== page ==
At this point Xcode should have detected this implicit dependency between our app’s project and the static library’s project and have automatically configured our schemes correctly. Unfortunately I haven’t found this to be the case in practice. Instead we will have to edit our current scheme and add the static library’s build target before our app’s build target.
Setting the scheme’s target build order
At this point we should be able to include headers from dependent static libraries, use the included classes, and still successfully build our app. Unfortunately Xcode will not show any classes from these linked static libraries in code completion despite the workspace documentation stating that “indexing is done across the entire workspace, extending the scope of content-aware features such as code completion and refactoring.”
As a workaround we can drag the public headers from the static library’s project into our app’s project, adding them as references. These headers do not need to be included in any of our build targets, simply having references to the headers in our project will allow their classes to appear in code completion.
Creating a Static Library
If we plan on releasing some of our own code for reuse as a static library there are several things we should do to make sure that the process described above is as easy and simple as possible for our library’s users.
- Namespace classes appropriately
- Create a build target
- Expose public headers
- Set the installation directory
- Set the public header path
- Exclude user specific files from VCS
Namespace classes appropriately
Use an appropriate prefix for classes, protocols, functions, and constants in the library to prevent collisions with names in the library’s user’s project.
Create a build target
Provide a static library build target in the project for our users to link against. Xcode provides templates for creating projects with static libraries or adding static library build targets to existing projects.
Expose public headers
Determine which header files should be visible to users of the library. Provide a clearly named group containing these headers so that our library’s users can easily locate them as part of the workaround described in “Fixing Indexing” above. This also helps us clarify what the public interface our library provides is and what classes are implementation details which are likely to change as the library evolves.
For each public header file make sure it is set as “public” in the “Target Membership” section of the inspector pane. Only public headers are going to be available for our users to import.
Making a header file public
Set installation directory
Our static library build target is going to be a member of a user’s workspace and subject to that workspace’s installation rules. Our static library build product could therefore be installed in a location set by Xcode’s preferences, in the derived data path, or in a path specified by our build target. Since we can’t control the user’s settings we should make sure our library is well behaved in all cases. I set the “Installation Directory” build setting to “$(BUILT_PRODUCTS_DIR)” so that the static library build product can be found in a known location and set the “Skip Install” build setting to “Yes” to avoid accidentally installing iOS libraries into “/usr/local/lib”.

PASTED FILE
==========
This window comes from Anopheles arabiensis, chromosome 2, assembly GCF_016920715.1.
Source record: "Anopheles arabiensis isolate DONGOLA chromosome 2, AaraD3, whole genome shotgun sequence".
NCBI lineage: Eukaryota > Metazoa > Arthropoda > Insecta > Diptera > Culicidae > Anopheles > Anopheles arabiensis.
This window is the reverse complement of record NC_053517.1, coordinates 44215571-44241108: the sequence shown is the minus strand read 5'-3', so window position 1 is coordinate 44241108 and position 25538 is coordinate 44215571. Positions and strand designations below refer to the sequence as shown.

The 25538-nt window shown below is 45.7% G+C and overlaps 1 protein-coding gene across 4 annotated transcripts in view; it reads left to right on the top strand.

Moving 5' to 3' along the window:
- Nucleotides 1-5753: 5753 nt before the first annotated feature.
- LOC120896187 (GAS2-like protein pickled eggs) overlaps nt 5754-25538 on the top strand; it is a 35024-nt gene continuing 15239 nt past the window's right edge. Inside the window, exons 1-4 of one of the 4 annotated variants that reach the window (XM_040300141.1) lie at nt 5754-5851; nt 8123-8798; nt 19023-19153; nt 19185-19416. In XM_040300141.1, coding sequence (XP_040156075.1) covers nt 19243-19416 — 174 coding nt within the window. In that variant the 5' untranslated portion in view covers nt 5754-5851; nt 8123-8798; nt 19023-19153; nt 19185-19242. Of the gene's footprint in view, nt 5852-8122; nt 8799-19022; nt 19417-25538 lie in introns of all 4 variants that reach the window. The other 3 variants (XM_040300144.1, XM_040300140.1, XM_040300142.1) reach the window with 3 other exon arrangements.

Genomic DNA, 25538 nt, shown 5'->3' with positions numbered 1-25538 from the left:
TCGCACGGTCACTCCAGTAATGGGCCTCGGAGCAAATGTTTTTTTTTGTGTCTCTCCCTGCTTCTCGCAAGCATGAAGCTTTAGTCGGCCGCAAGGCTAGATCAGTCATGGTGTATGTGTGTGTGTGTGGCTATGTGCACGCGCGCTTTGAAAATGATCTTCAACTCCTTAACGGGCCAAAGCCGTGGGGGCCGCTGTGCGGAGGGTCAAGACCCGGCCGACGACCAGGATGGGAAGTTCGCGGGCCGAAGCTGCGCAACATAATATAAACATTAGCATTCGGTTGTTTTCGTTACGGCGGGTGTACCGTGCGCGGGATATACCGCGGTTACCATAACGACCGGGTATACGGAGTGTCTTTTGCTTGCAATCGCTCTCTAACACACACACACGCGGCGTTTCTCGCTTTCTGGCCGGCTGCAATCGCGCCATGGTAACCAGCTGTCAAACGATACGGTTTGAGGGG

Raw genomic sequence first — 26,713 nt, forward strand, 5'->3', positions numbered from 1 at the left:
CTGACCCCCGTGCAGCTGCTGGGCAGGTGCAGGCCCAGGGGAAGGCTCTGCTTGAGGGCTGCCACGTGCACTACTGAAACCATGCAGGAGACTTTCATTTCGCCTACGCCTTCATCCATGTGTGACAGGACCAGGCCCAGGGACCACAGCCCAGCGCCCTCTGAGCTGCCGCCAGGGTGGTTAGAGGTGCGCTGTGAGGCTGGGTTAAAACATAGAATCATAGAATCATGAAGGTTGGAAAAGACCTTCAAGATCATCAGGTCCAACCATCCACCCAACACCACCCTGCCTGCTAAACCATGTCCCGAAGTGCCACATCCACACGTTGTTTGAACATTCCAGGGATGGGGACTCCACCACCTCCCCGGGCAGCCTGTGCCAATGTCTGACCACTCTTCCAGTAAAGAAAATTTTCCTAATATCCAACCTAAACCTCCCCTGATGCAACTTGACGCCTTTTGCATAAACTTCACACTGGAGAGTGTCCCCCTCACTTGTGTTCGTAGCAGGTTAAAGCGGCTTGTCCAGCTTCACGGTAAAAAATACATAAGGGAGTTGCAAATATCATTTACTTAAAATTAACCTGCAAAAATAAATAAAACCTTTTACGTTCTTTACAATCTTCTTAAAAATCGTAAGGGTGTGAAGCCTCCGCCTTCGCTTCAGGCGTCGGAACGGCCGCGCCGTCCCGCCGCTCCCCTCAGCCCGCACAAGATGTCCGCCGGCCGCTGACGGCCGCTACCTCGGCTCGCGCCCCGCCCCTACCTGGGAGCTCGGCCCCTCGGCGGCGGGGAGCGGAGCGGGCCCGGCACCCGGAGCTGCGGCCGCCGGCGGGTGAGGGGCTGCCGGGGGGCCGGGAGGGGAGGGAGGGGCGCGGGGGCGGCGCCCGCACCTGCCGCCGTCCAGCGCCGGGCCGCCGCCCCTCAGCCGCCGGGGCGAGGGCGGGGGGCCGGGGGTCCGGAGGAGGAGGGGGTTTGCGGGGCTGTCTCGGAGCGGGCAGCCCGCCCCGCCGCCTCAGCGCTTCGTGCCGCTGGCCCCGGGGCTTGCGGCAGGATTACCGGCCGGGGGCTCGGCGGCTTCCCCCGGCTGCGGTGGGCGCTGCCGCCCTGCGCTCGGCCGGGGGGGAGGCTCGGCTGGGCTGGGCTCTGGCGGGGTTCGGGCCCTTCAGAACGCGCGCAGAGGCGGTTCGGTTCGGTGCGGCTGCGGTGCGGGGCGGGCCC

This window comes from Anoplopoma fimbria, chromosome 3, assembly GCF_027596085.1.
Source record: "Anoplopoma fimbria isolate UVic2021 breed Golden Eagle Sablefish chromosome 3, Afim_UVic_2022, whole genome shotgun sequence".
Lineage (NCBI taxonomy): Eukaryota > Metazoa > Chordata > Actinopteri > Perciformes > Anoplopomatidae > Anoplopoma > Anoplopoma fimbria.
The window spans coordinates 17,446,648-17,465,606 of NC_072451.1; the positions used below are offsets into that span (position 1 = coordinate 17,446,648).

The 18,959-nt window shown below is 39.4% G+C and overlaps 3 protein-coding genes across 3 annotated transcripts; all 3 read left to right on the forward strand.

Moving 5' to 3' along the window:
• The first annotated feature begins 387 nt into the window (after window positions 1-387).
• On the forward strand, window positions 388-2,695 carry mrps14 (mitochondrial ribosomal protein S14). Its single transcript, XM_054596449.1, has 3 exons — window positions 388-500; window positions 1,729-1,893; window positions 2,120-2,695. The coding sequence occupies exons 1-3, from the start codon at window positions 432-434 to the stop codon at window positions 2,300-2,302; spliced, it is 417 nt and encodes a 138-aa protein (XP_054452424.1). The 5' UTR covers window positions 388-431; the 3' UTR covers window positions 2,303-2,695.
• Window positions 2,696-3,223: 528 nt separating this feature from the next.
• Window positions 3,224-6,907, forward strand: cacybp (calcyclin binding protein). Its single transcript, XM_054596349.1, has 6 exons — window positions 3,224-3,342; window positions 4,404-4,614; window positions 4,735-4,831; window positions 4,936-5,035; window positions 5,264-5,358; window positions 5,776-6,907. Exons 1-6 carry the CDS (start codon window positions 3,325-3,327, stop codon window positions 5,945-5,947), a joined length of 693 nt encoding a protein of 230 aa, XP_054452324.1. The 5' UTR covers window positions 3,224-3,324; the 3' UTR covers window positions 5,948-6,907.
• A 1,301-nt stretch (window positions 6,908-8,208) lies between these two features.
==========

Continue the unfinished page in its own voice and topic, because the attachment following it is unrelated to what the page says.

Setting the installation directory
Set the public header path
We need to specify a location to copy our static library’s public headers to so that they can be included in our users’ header search paths. Setting the “Public Headers Folder Path” to “$(TARGET_NAME)” will create a folder named after our static library build target in the workspace’s shared build directory and be indexed by the “User Header Search Paths” setting described above.
Setting the public headers path for the static library
Exclude user specific files from VCS
Our workspace and project include a number of files which contain data relevant only to our user account; window positions, open files, and so on. There’s no need to check these into source control, at least not in our release branch, so let’s set some reasonable ignore rules in git or whatever VCS we are using. Github provides a convenient set of .gitignore files
Hopefully Xcode 4 will eventually live up to the promise of it’s documentation and consistently auto-detect implicit dependencies and index files across the workspace correctly. There certainly seem to be a number of other developers struggling with this behavior:, , , , , , , . Until that indexing improves I find that this process is at least somewhat simpler and cleaner than trying to maintain simulator and device compatible static library builds in Xcode 3.
I’ve found this pattern preferable to copying third party classes directly into my projects as it allows me to easily keep version history and make updates to static library projects in my workspace and avoids coupling my project too closely to the private structure and contents of the static library.
Please let me know if you can see any areas where this pattern could be improved or if you’ve found your own alternative means of sharing code.